Mark L. Power

I guess everyone’s forgotten that all the pundits said Jaws was destined for failure long before it opened. The same with Apocalypse Now. And Godfather was greeted with "not another Mafia film" before anyone saw it. Don’t listen to the nay-sayers and wait until you see the film.

Venu

Leo has been growing movie after movie and all his recent films have been really exciting to watch. Hope this one fall too in that group.

Kurt

The making of could rival burden of dreams?

Alex

Many cinema lovers forget about the men and women working below the line to create these spectacles. To say that nobody remembers what happens on set when the movie is made is wrong, because then you are invalidating the many crew members involved. These people give their lives. Others only seem to pay attention when someone is killed or seriously injured. Don’t forget that this movie is an object that was made by real people who could have been risking their lives in this environment.

Hecht

If the story is good going over-budget is only a headache for the producers/studio, not the audience, luckily. Hopefully this script is strong; integrating long takes usually helps keep a film at a snappy pace. Based on this info it doesn’t seem that we’re dealing with an overblown mess here, just a bad shoot.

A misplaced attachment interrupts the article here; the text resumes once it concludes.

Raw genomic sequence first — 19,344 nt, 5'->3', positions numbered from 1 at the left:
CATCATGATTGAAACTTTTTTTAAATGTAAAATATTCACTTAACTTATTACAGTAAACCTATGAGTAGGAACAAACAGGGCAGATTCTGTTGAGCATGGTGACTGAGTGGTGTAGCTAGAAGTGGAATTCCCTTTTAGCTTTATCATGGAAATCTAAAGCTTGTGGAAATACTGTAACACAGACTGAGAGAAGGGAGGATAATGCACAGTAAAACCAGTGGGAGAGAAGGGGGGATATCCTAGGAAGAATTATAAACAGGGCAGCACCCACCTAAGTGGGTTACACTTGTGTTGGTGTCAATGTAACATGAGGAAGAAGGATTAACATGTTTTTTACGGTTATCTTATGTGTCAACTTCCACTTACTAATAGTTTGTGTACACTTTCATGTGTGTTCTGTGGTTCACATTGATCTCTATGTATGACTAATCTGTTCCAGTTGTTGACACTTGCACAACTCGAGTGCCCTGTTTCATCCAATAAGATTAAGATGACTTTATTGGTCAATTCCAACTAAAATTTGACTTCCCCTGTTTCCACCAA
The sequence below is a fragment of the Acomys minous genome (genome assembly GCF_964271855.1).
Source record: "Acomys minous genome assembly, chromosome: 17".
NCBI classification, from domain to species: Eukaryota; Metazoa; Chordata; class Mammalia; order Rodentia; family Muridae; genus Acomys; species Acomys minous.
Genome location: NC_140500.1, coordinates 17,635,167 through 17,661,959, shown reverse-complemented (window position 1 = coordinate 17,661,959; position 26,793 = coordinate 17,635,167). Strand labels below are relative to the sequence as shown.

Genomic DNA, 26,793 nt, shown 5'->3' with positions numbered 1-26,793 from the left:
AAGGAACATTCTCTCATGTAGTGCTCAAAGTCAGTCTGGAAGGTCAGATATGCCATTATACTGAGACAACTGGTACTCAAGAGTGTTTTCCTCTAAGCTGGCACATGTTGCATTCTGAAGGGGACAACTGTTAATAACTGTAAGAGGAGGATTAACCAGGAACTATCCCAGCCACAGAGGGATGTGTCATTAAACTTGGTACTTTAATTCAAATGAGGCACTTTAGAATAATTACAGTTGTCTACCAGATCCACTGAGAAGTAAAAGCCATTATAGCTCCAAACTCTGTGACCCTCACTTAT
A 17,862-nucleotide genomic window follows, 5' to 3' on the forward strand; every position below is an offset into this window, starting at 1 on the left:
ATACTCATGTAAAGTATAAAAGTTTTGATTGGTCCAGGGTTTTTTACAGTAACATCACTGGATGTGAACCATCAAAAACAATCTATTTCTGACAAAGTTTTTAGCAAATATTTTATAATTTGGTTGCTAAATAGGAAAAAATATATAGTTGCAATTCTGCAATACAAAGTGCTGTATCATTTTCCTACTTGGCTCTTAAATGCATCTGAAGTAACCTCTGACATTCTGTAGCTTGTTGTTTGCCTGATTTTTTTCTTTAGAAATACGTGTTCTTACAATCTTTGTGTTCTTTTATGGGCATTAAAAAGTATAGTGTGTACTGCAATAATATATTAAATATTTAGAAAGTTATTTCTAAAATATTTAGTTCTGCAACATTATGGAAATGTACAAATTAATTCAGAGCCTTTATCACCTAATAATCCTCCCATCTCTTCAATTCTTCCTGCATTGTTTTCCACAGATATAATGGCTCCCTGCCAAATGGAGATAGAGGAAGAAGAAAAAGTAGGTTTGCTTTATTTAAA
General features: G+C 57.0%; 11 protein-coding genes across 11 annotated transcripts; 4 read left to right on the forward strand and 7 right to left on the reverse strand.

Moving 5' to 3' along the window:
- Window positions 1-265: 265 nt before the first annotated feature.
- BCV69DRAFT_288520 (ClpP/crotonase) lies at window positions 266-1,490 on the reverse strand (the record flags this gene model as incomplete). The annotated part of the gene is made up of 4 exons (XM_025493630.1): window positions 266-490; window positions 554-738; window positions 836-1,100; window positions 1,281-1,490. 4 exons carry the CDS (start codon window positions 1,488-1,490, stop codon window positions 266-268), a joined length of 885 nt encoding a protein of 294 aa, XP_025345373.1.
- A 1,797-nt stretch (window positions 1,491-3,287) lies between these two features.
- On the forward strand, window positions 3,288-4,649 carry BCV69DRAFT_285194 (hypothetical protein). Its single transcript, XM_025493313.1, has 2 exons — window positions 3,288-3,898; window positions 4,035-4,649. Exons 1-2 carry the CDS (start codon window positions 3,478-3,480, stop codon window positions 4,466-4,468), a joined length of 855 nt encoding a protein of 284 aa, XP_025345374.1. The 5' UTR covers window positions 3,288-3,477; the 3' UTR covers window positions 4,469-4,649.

Greg

Am I the only one getting Heaven’s Gate vibes from these reports? I don’t mean re Cimino’s movie (as it’s regarded now): I mean in the weird inside-baseball schadenfreude of the coverage. I’m no great fan of Iñárritu’s (Babel, and then Biutiful were more nonsense than I could stand); but I don’t understand the significance of a film’s budget, scheduling & insurance concerns to the layman. When you’re watching a film, NONE of this crap matters.

Glass

I heard the exact same thing last week. Pretty sweet, if true.

cirkusfolk